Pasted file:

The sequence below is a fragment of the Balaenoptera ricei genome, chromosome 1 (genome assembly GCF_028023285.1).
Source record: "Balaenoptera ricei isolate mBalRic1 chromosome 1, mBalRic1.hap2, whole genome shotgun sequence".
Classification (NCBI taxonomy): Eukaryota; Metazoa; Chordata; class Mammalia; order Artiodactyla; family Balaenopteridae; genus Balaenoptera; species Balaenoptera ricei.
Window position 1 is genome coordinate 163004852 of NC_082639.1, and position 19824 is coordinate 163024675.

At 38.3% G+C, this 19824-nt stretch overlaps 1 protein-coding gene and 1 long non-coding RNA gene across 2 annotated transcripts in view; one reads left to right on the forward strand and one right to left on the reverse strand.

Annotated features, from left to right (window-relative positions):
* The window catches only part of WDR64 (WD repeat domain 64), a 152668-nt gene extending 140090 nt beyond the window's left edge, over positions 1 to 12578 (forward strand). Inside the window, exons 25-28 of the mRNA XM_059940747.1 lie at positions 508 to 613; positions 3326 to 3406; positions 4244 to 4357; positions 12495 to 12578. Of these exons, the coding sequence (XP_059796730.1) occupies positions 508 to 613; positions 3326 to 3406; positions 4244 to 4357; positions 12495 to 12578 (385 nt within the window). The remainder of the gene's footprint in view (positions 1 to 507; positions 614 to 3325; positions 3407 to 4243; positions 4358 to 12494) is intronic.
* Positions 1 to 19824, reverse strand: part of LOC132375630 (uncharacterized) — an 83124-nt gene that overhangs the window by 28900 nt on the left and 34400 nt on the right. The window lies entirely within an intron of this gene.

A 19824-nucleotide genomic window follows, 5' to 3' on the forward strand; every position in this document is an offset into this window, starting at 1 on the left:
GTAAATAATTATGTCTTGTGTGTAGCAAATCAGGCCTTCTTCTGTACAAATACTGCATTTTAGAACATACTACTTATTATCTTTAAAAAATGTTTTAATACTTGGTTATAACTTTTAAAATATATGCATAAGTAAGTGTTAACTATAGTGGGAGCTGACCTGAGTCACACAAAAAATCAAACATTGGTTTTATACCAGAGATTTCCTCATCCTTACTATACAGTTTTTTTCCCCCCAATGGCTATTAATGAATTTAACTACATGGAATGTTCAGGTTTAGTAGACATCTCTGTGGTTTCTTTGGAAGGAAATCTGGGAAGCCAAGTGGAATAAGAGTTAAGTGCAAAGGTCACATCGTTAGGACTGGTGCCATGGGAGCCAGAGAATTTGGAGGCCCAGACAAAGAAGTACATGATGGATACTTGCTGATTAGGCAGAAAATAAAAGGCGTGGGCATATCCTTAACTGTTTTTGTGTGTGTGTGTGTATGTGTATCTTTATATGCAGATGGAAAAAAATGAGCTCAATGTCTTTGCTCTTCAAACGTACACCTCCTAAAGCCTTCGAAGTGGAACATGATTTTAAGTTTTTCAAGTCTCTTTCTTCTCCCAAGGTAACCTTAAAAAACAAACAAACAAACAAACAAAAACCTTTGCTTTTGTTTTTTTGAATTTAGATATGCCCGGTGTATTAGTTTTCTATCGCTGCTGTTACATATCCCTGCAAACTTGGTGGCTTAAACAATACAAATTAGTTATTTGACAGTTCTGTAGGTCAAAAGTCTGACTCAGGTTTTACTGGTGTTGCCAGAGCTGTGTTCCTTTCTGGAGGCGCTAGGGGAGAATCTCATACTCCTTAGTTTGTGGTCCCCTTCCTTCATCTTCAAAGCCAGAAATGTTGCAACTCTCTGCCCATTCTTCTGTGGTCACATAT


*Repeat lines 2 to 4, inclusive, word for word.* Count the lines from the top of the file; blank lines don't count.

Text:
Source record: "Balaenoptera ricei isolate mBalRic1 chromosome 1, mBalRic1.hap2, whole genome shotgun sequence".
Classification (NCBI taxonomy): Eukaryota; Metazoa; Chordata; class Mammalia; order Artiodactyla; family Balaenopteridae; genus Balaenoptera; species Balaenoptera ricei.
Window position 1 is genome coordinate 163004852 of NC_082639.1, and position 19824 is coordinate 163024675.